Bernier, François, Travels in the Mogul Empire A.D. 1656-1668

(Westminster, Eng. :  Constable,  1891.)



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  Page 247  

DEHLI AND AGRA                        247

places. The dwellings of the Omrahs, though mostly
situated on the banks of the river and in the suburbs, are
yet scattered in every direction. In these hot countries
a house is considered beautiful if it be capacious, and if
the situation be airy and exposed on all sides to the wind,
especially to the northern breezes. A good house has its
courtyards, gardens, trees, basins of water, small jets
d'eau in the hall or at the entrance, and handsome sub¬
terraneous apartments which are furnished with large fans,
and on account of their coolness are fit places for repose
from noon until four or five o'clock, when the air becomes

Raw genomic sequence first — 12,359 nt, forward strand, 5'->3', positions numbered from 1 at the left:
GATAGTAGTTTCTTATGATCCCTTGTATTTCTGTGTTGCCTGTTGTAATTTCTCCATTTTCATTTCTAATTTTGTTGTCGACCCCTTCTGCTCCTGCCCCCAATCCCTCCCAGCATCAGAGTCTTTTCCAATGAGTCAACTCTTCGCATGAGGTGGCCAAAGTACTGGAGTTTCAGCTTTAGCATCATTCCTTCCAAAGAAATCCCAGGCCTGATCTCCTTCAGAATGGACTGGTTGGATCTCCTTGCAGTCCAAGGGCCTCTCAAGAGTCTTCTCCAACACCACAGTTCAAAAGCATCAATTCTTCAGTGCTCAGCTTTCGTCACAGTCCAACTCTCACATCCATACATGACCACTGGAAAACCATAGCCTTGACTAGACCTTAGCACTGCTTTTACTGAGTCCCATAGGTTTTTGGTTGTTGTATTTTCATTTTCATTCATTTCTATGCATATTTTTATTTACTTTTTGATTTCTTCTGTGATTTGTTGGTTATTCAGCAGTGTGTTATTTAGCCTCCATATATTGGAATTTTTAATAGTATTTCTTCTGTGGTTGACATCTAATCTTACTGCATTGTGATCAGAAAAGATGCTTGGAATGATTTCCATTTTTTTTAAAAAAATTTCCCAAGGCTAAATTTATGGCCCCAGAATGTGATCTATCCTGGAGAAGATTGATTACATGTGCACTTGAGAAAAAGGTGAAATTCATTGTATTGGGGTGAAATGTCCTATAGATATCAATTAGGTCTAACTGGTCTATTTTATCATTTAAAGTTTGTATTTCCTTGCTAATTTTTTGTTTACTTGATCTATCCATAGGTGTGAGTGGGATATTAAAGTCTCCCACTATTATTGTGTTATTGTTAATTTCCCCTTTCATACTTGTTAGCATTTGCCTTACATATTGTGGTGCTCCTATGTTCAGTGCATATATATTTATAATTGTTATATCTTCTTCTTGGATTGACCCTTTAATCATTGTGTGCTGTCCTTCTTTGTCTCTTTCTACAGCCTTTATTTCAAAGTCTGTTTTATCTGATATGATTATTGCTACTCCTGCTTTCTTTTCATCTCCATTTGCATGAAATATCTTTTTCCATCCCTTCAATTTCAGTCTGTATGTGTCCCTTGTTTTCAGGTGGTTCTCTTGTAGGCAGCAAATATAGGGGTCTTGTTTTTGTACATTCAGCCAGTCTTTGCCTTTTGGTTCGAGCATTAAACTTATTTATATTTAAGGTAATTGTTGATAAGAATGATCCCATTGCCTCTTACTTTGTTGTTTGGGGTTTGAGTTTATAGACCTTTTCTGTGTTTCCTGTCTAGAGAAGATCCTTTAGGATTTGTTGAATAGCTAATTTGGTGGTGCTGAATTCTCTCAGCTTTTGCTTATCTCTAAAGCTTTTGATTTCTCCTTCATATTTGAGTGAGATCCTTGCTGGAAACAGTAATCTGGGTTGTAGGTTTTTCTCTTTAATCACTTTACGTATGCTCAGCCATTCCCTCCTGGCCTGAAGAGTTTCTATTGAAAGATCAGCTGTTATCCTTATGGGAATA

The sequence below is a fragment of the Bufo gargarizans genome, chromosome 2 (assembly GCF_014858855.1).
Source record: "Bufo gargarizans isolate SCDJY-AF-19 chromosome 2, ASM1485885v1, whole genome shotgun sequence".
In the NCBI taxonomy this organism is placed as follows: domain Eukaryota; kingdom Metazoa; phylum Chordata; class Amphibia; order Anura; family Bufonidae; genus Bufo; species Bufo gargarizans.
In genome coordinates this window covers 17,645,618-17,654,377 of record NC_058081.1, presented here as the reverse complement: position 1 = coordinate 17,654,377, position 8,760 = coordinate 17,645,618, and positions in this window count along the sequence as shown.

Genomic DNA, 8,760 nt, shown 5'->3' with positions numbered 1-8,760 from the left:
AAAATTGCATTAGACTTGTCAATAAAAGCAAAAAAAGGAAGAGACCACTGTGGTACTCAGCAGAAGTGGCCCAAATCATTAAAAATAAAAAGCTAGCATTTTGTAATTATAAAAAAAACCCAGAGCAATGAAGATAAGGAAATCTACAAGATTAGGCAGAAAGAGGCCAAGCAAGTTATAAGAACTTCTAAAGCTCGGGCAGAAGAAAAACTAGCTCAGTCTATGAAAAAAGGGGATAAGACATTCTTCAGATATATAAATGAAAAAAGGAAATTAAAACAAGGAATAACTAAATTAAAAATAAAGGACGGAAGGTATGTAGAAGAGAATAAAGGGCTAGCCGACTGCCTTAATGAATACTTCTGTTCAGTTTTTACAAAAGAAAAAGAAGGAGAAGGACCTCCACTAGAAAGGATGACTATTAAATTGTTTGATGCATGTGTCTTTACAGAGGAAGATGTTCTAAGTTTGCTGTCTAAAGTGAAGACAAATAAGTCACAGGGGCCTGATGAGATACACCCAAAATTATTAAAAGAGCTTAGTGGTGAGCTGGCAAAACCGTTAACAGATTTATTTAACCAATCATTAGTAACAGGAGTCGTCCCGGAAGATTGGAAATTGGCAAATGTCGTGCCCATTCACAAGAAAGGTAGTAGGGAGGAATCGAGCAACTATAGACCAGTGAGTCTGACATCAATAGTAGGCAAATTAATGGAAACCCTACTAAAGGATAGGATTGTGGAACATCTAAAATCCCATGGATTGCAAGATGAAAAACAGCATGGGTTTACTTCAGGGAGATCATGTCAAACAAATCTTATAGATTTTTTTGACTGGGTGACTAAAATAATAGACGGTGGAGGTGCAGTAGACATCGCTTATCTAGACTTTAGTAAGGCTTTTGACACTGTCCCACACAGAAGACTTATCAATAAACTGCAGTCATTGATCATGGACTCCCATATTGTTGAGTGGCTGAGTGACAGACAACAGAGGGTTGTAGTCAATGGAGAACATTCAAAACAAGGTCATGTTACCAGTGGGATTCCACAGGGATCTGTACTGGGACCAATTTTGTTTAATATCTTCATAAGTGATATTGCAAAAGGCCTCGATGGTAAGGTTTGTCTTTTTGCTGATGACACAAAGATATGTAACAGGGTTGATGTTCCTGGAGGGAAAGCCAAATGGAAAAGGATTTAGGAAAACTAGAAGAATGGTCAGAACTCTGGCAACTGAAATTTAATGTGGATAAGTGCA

suffocatingly warm. Instead of these cellars many persons
prefer Kas-kanays,^ that is, small and neat houses made of
straw or odoriferous roots placed commonly in the middle
of a parterre, so near to a reservoir of water that the
servants may easily moisten the outside by means of water
brought in skins. They consider that a house to be greatly
admired ought to be situated in the middle of a large
flower-garden, and should have four large divan-apart¬
ments raised the height of a man from the ground, and
exposed to the four winds, so that the coolness may
be felt from any quarter. Indeed, no handsome dwelling
is ever seen without terraces on which the family may
sleep during the night. They always open into a large
chamber into which the bedstead is easily moved in case
of rain, when thick clouds of dust arise, when the cold air
is felt at break of day, or when it is found necessary to
guard against those light but penetrating dews which
frequently cause a numbness in the limbs and induce a
species of paralysis.

The interior of a good house has the whole floor covered

^ Khaskhas, the roots of a plant, Andropogon nmricatus (Retz.),
used for the well-known screens which are placed in the doorways of
houses in India during the hot winds, and kept constantly wetted, so
that the external air enters the house cool and fragrant. Rooms or
khanahs, the kanays of Bernier, are sometimes made of these khas¬
khas mats.
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